In addition to the above, the burden of service tax on railway freight movement (estimated to yield Rs 6,000 crores annually) could further add to the inflationary pressures. Similarly the increase of Excise duty of 2% across the board could also fuel inflation. Over and above these proposals to hike indirect taxes, on the expenditure front, the FM has compressed revenue expenditure, more specifically the non-plan expenditure (RE for 2009-10 RS 641,000 crores Vs BE for 2010-11 RS 643,000 crores.) Given this paradigm, it is certain that the Aam Admi of the FM is surely not the 97% majority.
In direct contrast to the indirect tax proposals (which are aimed to garner revenues for the government), the direct tax proposals seem to have a number of indirect agendas. By significantly lowering direct tax rates, the Budget apparently provides succour to the three percent population that pays income-tax. While these cuts are long overdue it may be recalled that the entire bureaucracy has been visited with a substantial hike in their salary levels after the acceptance and subsequent implementation of the VI pay commission last year. Remember, what is good for the bureaucracy is always good for the country. Once the Indian bureaucracy felt pinch in their personal taxation, obviously they must have lobbied hard for effectuating substantial cuts in the direct taxes regime. And when they lobbied hard, they succeed easily. It would seem that the government wants to keep the bureaucracy happy for the rest of the term. Hence the tax cuts.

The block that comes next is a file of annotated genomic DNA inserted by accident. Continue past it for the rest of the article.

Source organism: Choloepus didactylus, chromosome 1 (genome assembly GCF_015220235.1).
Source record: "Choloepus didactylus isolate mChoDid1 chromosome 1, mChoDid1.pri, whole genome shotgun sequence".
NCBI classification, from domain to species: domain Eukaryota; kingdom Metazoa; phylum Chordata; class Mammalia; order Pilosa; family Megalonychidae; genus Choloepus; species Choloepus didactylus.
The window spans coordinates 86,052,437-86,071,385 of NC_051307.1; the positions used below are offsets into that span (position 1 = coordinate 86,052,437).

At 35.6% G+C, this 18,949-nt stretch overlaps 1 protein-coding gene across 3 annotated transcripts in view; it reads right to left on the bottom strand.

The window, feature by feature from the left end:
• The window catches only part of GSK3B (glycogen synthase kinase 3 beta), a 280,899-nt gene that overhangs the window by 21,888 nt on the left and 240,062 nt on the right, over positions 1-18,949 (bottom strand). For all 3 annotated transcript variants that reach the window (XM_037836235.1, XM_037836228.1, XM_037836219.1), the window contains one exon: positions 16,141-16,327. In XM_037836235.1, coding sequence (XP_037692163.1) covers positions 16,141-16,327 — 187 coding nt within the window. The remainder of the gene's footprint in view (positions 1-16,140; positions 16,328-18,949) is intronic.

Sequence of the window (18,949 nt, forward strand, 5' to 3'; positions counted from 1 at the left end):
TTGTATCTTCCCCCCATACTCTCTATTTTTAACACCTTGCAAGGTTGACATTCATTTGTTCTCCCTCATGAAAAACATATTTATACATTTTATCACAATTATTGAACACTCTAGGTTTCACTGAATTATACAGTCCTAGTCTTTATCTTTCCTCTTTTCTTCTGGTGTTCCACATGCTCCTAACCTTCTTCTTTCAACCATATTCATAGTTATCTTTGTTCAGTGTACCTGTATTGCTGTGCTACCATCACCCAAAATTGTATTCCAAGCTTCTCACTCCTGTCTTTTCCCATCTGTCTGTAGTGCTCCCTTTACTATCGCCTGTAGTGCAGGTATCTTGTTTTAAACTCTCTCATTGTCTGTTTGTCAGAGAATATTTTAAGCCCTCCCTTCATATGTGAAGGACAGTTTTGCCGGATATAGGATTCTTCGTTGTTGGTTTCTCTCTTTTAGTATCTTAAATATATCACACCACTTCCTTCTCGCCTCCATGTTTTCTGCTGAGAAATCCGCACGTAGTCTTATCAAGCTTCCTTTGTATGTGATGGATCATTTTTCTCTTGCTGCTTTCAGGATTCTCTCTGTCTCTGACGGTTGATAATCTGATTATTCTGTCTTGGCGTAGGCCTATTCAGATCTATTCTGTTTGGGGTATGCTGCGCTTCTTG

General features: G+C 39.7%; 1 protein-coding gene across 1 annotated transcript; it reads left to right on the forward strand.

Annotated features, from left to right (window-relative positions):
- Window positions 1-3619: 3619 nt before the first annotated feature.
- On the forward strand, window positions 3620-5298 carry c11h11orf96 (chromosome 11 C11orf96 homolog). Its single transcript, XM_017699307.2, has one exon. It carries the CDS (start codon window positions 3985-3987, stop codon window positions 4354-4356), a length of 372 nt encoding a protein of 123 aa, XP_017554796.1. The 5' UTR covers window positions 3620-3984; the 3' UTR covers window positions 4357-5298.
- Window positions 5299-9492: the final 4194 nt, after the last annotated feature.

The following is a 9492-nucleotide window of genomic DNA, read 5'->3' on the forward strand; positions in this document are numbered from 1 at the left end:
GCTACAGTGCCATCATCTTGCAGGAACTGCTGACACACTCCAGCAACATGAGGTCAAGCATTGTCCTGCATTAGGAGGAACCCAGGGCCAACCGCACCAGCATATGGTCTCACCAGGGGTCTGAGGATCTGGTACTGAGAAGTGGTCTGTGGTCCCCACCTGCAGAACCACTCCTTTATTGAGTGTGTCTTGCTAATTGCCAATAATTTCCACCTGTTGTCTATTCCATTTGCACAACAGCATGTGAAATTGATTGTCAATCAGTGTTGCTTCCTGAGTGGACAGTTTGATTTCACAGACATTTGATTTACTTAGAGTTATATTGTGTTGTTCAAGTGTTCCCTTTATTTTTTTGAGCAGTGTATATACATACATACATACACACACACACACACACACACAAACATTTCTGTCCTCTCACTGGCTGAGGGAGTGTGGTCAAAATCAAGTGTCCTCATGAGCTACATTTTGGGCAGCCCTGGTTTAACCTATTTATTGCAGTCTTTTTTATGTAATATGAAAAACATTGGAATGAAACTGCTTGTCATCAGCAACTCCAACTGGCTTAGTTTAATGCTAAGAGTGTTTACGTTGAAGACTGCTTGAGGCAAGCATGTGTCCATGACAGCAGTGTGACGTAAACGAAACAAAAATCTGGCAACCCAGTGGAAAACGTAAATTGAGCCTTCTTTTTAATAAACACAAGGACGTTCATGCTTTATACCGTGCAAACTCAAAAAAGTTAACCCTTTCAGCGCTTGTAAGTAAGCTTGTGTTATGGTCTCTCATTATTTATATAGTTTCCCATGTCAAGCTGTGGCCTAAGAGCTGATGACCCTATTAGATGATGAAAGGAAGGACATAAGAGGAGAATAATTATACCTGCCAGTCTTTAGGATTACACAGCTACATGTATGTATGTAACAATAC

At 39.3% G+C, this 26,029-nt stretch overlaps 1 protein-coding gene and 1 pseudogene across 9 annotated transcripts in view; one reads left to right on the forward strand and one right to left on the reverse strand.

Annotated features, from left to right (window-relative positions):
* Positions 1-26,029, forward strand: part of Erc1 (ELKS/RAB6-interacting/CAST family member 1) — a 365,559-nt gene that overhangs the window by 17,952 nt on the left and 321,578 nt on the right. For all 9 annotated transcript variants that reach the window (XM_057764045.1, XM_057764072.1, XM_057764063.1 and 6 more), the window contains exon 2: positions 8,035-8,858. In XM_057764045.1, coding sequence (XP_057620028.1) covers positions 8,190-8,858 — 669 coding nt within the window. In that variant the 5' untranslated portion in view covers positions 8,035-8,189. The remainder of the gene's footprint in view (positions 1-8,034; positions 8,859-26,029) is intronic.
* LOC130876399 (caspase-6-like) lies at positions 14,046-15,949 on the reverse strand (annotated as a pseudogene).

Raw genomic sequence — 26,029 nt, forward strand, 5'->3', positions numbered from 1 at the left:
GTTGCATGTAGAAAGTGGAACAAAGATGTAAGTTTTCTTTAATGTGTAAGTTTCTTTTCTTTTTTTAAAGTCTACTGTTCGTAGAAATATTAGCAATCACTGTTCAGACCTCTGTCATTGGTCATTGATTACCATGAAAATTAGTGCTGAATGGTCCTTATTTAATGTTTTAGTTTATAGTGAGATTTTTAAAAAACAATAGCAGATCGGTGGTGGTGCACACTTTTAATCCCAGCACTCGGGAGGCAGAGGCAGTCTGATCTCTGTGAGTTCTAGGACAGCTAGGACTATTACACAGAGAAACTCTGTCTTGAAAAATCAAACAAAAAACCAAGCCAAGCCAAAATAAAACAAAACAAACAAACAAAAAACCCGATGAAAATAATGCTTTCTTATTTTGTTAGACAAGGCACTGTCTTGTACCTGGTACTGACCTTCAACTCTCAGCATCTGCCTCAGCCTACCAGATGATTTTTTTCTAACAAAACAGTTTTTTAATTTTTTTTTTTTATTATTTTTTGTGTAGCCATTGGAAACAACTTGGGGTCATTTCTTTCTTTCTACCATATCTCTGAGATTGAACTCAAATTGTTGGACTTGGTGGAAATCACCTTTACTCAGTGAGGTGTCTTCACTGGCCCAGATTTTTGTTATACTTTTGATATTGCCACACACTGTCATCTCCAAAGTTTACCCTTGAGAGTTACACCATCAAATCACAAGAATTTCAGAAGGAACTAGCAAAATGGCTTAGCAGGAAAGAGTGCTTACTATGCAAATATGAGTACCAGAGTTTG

There is yet another logic to this largesse in direct taxes. According to the Budget papers the disinvestment target for the year 2010-11 is estimated to be Rs 40,000 crores. This is an unprecedented target which no previous budget has ever attempted to in the past. Naturally the FM must be keeping his fingers crossed on this score. But to achieve this target the Government requires a bullish stock market. A bullish stock market requires liquidity in the economy, people with purchasing power and of course people with willingness to buy stocks.
What better way to sustain the stock markets (at-least in its present levels) by empowering people with substantial amount of purchasing power effectuated through tax cuts? It is obvious that the government seeks to put money in the hand of those who can afford to invest in stock markets. In case they do not directly intervene in the stock markets and purchase shares, it is obvious that this very class of people will shop in sufficient numbers to ensure that this benefit is translated into the hands of corporate houses. What is good for the corporate houses is good for the Indian economy isn’t it?
No wonder the stock market has given a “thumbs–up” to the Budget. The cut in non-plan expenditure, proposal to hold the Fiscal deficit to approximately 5.5% (which in turn is aimed at ensuring enough liquidity is available within the economy for the stock markets) of the GDP and to offer steep cuts in the direct tax rates are all seen as an incentive to the stock markets. This fetish of pleasing stock markets and benchmarking the success or the failure of the budget to the rise and fall of the stock markets is a curse on successive Indian finance ministers.
In a country where less than two per cent of the population of the country is linked to the Stock markets and less than ten per cent of the national GDP directly linked to the stock markets, there is very little reason for the stock markets to be a representative index of the health of the national economy. The stock market can be an index of the national economic health like say in the US or UK but not in a country like India which still is run by the non-corporate sector. Strangely, this fundamental fact is lost on successive FM. Naturally their budgetary proposals are a squeal to this misunderstanding.